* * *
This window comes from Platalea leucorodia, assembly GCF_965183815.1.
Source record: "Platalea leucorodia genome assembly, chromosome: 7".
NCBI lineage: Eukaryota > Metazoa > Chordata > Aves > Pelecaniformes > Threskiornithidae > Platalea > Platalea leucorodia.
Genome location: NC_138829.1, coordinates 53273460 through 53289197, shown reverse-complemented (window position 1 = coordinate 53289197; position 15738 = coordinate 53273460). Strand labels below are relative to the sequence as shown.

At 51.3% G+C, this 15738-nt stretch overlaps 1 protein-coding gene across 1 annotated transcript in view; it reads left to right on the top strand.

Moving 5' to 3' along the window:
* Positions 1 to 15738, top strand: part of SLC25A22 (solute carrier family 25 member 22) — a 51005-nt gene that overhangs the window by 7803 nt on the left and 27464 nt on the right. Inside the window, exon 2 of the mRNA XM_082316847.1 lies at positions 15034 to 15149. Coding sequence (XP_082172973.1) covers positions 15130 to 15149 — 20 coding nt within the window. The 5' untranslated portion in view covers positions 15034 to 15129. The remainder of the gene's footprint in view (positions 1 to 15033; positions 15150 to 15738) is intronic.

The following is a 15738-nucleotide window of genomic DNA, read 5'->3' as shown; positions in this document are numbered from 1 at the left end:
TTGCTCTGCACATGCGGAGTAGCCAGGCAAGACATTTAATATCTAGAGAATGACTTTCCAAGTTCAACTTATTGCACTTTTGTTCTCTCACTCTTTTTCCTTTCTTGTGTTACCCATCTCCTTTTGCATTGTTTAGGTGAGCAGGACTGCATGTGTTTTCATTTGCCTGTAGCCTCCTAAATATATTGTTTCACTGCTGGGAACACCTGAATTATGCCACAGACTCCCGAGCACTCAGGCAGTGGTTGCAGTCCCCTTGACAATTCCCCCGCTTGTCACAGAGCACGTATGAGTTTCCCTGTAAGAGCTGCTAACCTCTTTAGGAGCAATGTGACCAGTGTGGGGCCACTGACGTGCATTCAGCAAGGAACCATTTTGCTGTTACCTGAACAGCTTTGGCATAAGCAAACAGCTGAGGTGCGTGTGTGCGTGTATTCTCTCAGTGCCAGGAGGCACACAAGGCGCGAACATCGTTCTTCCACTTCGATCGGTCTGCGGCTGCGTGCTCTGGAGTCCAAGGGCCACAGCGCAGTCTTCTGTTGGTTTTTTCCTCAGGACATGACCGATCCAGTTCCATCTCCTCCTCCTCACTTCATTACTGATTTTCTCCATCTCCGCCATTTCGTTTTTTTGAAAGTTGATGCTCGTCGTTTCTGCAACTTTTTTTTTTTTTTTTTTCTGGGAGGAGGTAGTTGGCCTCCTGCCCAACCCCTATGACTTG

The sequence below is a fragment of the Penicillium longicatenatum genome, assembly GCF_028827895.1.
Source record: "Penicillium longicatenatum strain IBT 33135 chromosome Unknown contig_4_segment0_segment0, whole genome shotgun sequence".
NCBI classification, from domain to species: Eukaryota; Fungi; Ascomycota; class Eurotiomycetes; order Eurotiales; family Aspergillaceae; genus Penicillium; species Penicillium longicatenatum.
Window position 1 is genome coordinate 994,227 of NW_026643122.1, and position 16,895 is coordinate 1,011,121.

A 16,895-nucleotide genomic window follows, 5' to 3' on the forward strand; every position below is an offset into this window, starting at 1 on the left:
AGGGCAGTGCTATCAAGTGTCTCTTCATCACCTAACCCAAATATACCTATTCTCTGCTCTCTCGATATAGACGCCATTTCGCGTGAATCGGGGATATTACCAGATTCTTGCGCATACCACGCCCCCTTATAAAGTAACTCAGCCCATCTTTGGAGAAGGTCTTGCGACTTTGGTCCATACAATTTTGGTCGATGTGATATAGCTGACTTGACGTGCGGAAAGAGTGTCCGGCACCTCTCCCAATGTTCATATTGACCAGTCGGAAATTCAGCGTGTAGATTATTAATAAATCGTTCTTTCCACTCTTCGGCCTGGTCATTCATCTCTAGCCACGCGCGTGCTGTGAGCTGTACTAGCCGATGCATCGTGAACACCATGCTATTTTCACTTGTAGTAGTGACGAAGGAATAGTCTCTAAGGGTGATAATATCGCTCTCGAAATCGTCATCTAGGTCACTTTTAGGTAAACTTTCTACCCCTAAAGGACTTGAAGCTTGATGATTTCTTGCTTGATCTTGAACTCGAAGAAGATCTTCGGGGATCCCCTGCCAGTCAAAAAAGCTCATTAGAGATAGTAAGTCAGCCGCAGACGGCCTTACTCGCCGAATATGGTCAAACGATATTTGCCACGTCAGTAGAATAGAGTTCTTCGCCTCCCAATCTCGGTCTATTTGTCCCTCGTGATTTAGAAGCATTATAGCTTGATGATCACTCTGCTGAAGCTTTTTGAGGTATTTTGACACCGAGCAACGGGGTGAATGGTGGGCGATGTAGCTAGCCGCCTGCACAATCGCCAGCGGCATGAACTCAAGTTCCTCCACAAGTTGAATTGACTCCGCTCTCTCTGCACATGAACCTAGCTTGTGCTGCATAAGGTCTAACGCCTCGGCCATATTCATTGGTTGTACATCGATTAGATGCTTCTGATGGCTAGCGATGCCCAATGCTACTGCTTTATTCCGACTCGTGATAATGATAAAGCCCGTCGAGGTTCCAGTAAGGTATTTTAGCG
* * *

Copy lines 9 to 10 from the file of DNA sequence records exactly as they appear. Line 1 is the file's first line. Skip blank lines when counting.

TTGCTCTGCACATGCGGAGTAGCCAGGCAAGACATTTAATATCTAGAGAATGACTTTCCAAGTTCAACTTATTGCACTTTTGTTCTCTCACTCTTTTTCCTTTCTTGTGTTACCCATCTCCTTTTGCATTGTTTAGGTGAGCAGGACTGCATGTGTTTTCATTTGCCTGTAGCCTCCTAAATATATTGTTTCACTGCTGGGAACACCTGAATTATGCCACAGACTCCCGAGCACTCAGGCAGTGGTTGCAGTCCCCTTGACAATTCCCCCGCTTGTCACAGAGCACGTATGAGTTTCCCTGTAAGAGCTGCTAACCTCTTTAGGAGCAATGTGACCAGTGTGGGGCCACTGACGTGCATTCAGCAAGGAACCATTTTGCTGTTACCTGAACAGCTTTGGCATAAGCAAACAGCTGAGGTGCGTGTGTGCGTGTATTCTCTCAGTGCCAGGAGGCACACAAGGCGCGAACATCGTTCTTCCACTTCGATCGGTCTGCGGCTGCGTGCTCTGGAGTCCAAGGGCCACAGCGCAGTCTTCTGTTGGTTTTTTCCTCAGGACATGACCGATCCAGTTCCATCTCCTCCTCCTCACTTCATTACTGATTTTCTCCATCTCCGCCATTTCGTTTTTTTGAAAGTTGATGCTCGTCGTTTCTGCAACTTTTTTTTTTTTTTTTTTCTGGGAGGAGGTAGTTGGCCTCCTGCCCAACCCCTATGACTTG

The sequence below is a fragment of the Penicillium longicatenatum genome, assembly GCF_028827895.1.